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Breaker, Breaker… In my many years of repairing cars I’ve helped out a countless number of other shops with their electrical problems. Some shops I would see a few times a month, and others only once in awhile. This was years before the internet was around, and cell phones were only a fad and way to expensive to have. So, most everything was done by a land line or over the CB radio. Back in the mid 80’s and 90’s I had one shop that I talked with nearly every day. Great guys, but not so great as mechanics. The owners name was Joe. His shop was small and seemed to be a place for wayward towed vehicles and obscure customers looking for dirt cheap repairs. His main business was his tow service, and the repair shop seemed to be there just to fill in the gaps on those slow days. One afternoon I got a call from Joe about a car his crew had given up on. They threw the parts cannon at it, but couldn’t get this car to come back to life. Joe was with tows, and needed the mechanics he had to drive the other tow trucks. This particular car had been in his shop for quite some time and I don't think the customer was too happy about it. So, to speed things up a bit, he dropped it off at my shop. “I’ll be on the road all day. I've got to get back out there. I've got tows lined up all day. If you get it going, could ya run it back to my shop,” Joe said, as he made a dash for his tow truck. “No problem Joe, I’ll get right on it,” I said, just as he drove off. The car was an 80’s GM. I could see all kinds of shiny new components under the hood, and could tell they put a lot of effort into swapping parts to find out what was going on. The symptom was; if you flipped the key to the crank position it would immediately start, but die just as quickly. The parts they changed were the predictable parts cannon fodder that the typical parts slapper would try. Tune-up parts, an IAC, TPS, MAP, ECM, etc… etc… all of which might, could, should’ve, probably, maybe, and of course, eventually with enough darts thrown at it, could have hit the target and fixed it. But it didn’t. I wasn’t about to go that route. Time for some real diagnostics and not just shoot from the hip. Why not start with the basics- fuel, air, and fire. Spark was good, timing looked good, and the intake had a good air pull. I gave it a shot of carb. cleaner, and as long as I kept spraying… it kept running. Ok, time to check the fuel pressure. Interesting... there was pressure. Hmmm, now what to do? The next obvious thing (to me) was to check fuel volume. I disconnected a fuel line and gave the key a flick into start. The fuel shot out into the drainage bucket, but then trickled to a stop. I did it a second time. Not as much fuel made it out this time, but the scenario was basically the same. It was always a quick burst followed by a trickle. Maybe I should look at that gas gauge. Well, wouldn’t ya know it, the gauge is ready E. It had just enough in the tank to pressurize the fuel lines but not enough to keep it going. Might as well grab a gas can, and put some in the tank. I’ll try it again… vroom, vroom, vroom, alright! It’s running great! Looks to me as if the entire problem was that it was out of gas. However, with all the new parts they installed, I couldn’t be sure if this was the 'only' problem or an after affect of having the car in the shop so long while trying to solve another problem. It could have been any one of the other components (within reason) they changed that really 'did' need to be changed. Later that day I drove the car back to Joe’s shop. He wasn’t there, but his dispatcher was in the office sorting out tow tickets and monitoring the CB with the volume up full blast. In the background you could hear the CB chatter from all the area’s tow companies. About then I heard Joe’s voice over the CB, “Did Gonzo call yet? Need to check in on him, we need to get that car back to the owner.” “He just walked in Joe, over,” the dispatcher told him. “So what was wrong with it,” Joe asked between the squelch of the CB radio and all the other chatter from the other tow companies. The dispatcher turned to me and pointed at the mic. So, I told him . The dispatcher, with a stunned look on his face, said, “I can’t tell him that. He is going to be so pissed.” “I don’t think you should either. At least not until he gets back,” I said, while breaking into an ear to ear smile. The CB comes back to life with Joe’s voice again; “So what did he find out, over,” Joe's frustration was showing through as his voice barked out of the CB speaker. The dispatcher said to me, " Old Joe sounds pretty pissed." I don’t know whether it was the way his day was going or how much time and money he's spent on this car. Either way, he’s not going to like this answer. “Go ahead… tell him,” I said to the dispatcher, still sitting there hold the mic button, “He wants the answer, so let him have it.” “Alright, Joe, are ya ready for this, over?" the dispatcher said, then waited for a response from Joe. "Yea, go ahead, over." "It was out of gas.” A dead silence came over the CB. No chatter, nothing, not another sound for what seemed to be an eternity. Then, all hell broke loose. Tow drivers from all over the city were razing poor Joe. The CB was full of laughter and goof ball comments, but not a word from Joe. Poor Joe, you asked for it, and now you got it. “Tell Joe to stop by the shop, he can settle up with me then,” I said, while trying to hold back the laughter. As I walked out the door, the CB chatter could be heard all the way to the parking lot, and the comments were still flying. It was one of the funniest moments I’ve ever had for doing nothing more than putting gas in a car. When Joe came up to pay the bill I told him I had a little something for him. I handed him a little tiny gas can on a key chain. I figured it might be a good reminder for him to always check the basics before loading up the parts cannon again. After all these years I’m sure he hasn’t forgotten about it, and I’ll bet he doesn’t tell too many people where he got that little gas can key chain from… but now, it wouldn't be so much on the CB, but over the internet.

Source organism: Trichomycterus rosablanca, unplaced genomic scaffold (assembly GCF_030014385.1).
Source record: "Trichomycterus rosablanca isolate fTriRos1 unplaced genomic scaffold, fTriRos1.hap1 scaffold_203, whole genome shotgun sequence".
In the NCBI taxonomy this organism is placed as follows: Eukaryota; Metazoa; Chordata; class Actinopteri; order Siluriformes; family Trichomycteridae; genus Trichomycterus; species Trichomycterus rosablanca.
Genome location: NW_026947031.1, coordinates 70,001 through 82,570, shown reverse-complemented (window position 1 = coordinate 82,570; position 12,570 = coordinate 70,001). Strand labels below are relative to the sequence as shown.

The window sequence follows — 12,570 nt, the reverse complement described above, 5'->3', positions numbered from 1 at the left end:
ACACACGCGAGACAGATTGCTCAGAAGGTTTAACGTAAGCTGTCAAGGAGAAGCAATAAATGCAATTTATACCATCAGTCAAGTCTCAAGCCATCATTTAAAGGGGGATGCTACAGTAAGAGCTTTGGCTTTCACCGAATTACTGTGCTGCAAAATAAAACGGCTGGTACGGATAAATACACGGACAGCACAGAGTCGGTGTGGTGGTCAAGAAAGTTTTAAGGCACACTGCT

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Have any of you attended classes or seminars put on by a company called ATI automotive training institute ? Was considering signing up for a 1 day class.